Snowden scandal not so black and white

Some people refer to Edward Snowden as a traitor of the United States, but others refer to him as a patriot. In June 2013, Snowden released thousands of classified National Security Agency documents to mainstream media, revealing the global surveillance programs run by the agency. 

On April 6, a small group of artists carried a 100-pound statue into New York City’s Fort Greene Park, and welded it to the Prison Ship Martyrs’ Monument, a memorial to Revolutionary War soldiers. The statues were covered and removed that morning. 

Later that night, another group of artists known as The Illuminator Art Collective projected a hologram of Snowden where the statue originally stood. 

“We biked over to check it out, and then it was swiftly removed,” said Kyle Depew, a member of the collective as he spoke with National Public Radio. “We were inspired to do what we do best, which is light projection to pay tribute to the work that these anonymous artists had done in creating the sculpture and to further the conversation, to further the story and the discussion about Edward Snowden.”

There’s no doubt the country is divided on whether he should be tried for treason, or be honored as a hero. According to a YouGov.com survey, 31 percent of Americans believe he did the right thing, 33 percent believe he was in the wrong, while 36 percent are still unsure.

The reality is Snowden showed the world proof the NSA was involved in mass surveillance around the world, from world leaders to private citizens. From collecting text messages to intercepting phone calls, the NSA was involved in millions of people’s lives. 

Technology companies are also angry with Snowden because he revealed how weak their security encryptions were. Companies such as Google and Yahoo were victims of the NSA cracking into their data centers. The NSA stole private information on thousands of users, many of which are ordinary citizens. 

Most people believe if they aren’t doing anything wrong, then that means they should have nothing to hide. However, do you really want a government agency recording every email and text message you have ever sent? 

The NSA has been abusing the public’s privacy, and Snowden simply revealed and gave proof to journalists that the NSA was infiltrating the lives of millions. 

Although he went directly against the government organization he worked for, the general public deserved to know the NSA’s corrupt tactics. This public service was far more significant than the treason he committed.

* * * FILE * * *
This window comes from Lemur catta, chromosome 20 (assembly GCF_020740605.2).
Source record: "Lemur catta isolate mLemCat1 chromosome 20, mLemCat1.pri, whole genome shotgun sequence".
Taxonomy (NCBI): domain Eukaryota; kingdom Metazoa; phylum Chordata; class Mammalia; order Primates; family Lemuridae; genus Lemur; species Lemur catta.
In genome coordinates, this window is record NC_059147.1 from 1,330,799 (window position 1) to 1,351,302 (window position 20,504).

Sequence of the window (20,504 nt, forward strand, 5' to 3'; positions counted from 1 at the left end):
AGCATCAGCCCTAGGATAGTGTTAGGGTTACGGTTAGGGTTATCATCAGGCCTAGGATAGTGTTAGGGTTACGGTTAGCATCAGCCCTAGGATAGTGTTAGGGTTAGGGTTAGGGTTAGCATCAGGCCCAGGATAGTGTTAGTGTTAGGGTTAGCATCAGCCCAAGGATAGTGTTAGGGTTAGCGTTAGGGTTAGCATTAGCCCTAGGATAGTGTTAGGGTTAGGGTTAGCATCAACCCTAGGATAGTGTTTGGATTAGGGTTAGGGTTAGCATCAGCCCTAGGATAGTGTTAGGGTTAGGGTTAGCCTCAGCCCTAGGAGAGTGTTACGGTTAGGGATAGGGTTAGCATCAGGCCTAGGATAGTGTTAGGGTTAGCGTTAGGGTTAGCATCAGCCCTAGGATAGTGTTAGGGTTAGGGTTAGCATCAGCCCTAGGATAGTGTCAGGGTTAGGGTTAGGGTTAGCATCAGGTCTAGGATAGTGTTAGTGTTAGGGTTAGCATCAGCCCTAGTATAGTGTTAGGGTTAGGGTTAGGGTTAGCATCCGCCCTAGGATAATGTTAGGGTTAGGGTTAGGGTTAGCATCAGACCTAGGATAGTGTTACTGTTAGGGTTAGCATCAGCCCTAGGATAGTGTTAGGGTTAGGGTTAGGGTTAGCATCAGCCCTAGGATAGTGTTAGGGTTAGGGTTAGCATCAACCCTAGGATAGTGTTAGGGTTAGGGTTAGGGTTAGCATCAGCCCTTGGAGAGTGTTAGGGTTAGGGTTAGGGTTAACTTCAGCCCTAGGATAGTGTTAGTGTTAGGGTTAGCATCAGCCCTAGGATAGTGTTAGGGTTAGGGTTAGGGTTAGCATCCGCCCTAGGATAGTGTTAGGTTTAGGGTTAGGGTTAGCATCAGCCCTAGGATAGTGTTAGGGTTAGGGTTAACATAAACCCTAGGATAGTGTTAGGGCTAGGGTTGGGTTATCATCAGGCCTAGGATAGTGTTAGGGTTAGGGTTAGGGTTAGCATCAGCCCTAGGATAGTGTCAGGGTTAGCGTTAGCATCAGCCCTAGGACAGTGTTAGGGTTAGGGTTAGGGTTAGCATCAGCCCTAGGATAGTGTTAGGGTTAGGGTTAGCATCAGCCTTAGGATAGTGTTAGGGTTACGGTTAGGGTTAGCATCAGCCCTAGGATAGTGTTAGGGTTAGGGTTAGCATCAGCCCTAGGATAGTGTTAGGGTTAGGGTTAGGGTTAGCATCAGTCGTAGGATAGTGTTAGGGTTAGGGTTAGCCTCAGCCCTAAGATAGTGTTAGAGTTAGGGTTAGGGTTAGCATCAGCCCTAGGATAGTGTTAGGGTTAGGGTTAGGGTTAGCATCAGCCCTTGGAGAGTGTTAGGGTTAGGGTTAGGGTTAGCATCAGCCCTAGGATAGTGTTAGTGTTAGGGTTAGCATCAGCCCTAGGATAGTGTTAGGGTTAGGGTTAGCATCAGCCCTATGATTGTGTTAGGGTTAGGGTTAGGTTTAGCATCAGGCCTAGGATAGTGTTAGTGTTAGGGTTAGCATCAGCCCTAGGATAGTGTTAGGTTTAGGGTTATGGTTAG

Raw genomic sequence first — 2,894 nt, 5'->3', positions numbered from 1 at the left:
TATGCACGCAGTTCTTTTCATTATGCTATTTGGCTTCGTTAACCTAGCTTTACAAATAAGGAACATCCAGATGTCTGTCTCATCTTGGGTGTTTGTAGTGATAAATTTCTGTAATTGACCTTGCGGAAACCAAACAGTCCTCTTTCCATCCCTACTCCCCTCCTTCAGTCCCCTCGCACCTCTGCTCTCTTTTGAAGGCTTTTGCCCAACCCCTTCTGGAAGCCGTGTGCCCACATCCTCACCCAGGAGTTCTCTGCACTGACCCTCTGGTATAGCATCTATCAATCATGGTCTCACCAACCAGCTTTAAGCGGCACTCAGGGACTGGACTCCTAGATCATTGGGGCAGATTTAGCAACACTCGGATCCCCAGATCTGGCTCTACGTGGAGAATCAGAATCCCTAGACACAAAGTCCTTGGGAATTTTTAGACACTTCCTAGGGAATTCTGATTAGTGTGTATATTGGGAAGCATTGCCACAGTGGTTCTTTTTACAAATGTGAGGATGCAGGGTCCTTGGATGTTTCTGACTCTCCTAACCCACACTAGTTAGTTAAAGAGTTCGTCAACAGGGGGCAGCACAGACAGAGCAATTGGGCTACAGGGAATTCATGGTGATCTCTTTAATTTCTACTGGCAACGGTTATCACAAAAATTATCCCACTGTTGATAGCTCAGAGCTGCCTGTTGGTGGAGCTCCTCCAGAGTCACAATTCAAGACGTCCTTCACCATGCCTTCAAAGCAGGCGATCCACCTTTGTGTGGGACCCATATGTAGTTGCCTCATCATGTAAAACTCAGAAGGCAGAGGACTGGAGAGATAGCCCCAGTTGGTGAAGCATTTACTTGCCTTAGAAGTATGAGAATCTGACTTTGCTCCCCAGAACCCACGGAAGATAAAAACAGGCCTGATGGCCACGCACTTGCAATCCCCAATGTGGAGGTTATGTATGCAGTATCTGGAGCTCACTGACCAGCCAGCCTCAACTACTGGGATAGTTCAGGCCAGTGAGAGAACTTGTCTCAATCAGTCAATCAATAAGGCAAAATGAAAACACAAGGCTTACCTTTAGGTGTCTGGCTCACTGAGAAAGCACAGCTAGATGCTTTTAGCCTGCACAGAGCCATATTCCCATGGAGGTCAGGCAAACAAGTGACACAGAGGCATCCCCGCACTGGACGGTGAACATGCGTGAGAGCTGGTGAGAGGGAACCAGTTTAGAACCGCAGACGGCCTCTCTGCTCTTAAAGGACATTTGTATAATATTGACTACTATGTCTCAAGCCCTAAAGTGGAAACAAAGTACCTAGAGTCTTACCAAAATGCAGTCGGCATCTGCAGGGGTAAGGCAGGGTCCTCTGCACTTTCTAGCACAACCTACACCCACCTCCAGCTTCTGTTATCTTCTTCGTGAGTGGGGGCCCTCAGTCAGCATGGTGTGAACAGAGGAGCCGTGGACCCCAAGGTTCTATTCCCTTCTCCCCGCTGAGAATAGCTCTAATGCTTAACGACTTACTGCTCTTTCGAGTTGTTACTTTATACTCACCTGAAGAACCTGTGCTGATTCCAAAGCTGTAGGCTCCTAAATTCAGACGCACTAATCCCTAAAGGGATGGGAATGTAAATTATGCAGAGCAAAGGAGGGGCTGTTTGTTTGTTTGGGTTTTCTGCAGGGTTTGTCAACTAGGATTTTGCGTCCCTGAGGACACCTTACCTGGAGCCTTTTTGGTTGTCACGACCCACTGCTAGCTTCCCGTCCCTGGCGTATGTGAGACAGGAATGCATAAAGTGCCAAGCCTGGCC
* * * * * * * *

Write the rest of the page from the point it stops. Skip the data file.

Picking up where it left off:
Currently, Snowden has been granted temporary asylum in Russia, but there is no telling how long he will be safe there. Snowden is an international criminal, and the United States will stop at nothing to capture him. 

College students are always told they need to be careful with technology, and anything they put on the Internet is there forever. 

There’s also the threat of hackers who will steal personal information, or scammers asking for your social security number. 

My biggest fear with technology is the mass surveillance all users are subject to. 

I would like to believe the NSA is doing this because they care about protecting my way of life, but I believe this is more about social control on a global scale. 

Americans are not the only victims of the U.S. intelligence agency; the entire world is being spied on. 

The United States is trying to play world cop, and Snowden risked all of his freedom just to raise awareness of the NSA’s abuse. Many people praise him as a “whistleblower,” while others want him tried for treason. Those who believe Snowden was in the wrong usually ignore the fact the NSA basically threw the constitution out the window, and entered into the personal lives of millions around the world. 

Currently Snowden is one of the most wanted men in the United States, and he will most likely live the rest of his life on the run. 

Although people want him tried for treason, he has a large group of supporters who recognize the sacrifice he made. 

Eventually more people will realize the significance of his actions, and maybe one day he can return to the United States as a hero.